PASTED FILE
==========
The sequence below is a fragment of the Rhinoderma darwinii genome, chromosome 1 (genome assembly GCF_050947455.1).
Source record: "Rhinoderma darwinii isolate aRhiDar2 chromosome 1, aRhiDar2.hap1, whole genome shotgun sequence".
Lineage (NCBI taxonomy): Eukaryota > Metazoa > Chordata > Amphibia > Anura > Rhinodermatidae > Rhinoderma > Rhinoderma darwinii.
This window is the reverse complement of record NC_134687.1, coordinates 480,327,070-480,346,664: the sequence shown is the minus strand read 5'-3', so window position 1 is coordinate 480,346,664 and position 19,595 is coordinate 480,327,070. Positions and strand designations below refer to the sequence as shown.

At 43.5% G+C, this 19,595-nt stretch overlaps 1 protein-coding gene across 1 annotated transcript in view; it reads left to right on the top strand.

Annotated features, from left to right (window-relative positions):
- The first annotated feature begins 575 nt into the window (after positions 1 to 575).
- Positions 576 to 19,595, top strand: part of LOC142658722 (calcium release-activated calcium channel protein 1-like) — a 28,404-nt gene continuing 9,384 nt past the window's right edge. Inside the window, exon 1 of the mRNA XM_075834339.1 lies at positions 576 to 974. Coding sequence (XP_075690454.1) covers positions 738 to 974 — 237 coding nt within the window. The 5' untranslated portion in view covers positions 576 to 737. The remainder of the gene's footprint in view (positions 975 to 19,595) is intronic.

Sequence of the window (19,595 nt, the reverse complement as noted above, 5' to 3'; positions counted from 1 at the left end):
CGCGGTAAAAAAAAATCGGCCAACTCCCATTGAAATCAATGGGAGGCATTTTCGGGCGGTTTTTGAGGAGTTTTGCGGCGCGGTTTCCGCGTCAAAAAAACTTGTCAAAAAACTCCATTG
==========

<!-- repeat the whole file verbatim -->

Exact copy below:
The sequence below is a fragment of the Rhinoderma darwinii genome, chromosome 1 (genome assembly GCF_050947455.1).
Source record: "Rhinoderma darwinii isolate aRhiDar2 chromosome 1, aRhiDar2.hap1, whole genome shotgun sequence".
Lineage (NCBI taxonomy): Eukaryota > Metazoa > Chordata > Amphibia > Anura > Rhinodermatidae > Rhinoderma > Rhinoderma darwinii.
This window is the reverse complement of record NC_134687.1, coordinates 480,327,070-480,346,664: the sequence shown is the minus strand read 5'-3', so window position 1 is coordinate 480,346,664 and position 19,595 is coordinate 480,327,070. Positions and strand designations below refer to the sequence as shown.

At 43.5% G+C, this 19,595-nt stretch overlaps 1 protein-coding gene across 1 annotated transcript in view; it reads left to right on the top strand.

Annotated features, from left to right (window-relative positions):
- The first annotated feature begins 575 nt into the window (after positions 1 to 575).
- Positions 576 to 19,595, top strand: part of LOC142658722 (calcium release-activated calcium channel protein 1-like) — a 28,404-nt gene continuing 9,384 nt past the window's right edge. Inside the window, exon 1 of the mRNA XM_075834339.1 lies at positions 576 to 974. Coding sequence (XP_075690454.1) covers positions 738 to 974 — 237 coding nt within the window. The 5' untranslated portion in view covers positions 576 to 737. The remainder of the gene's footprint in view (positions 975 to 19,595) is intronic.

Sequence of the window (19,595 nt, the reverse complement as noted above, 5' to 3'; positions counted from 1 at the left end):
CGCGGTAAAAAAAAATCGGCCAACTCCCATTGAAATCAATGGGAGGCATTTTCGGGCGGTTTTTGAGGAGTTTTGCGGCGCGGTTTCCGCGTCAAAAAAACTTGTCAAAAAACTCCATTG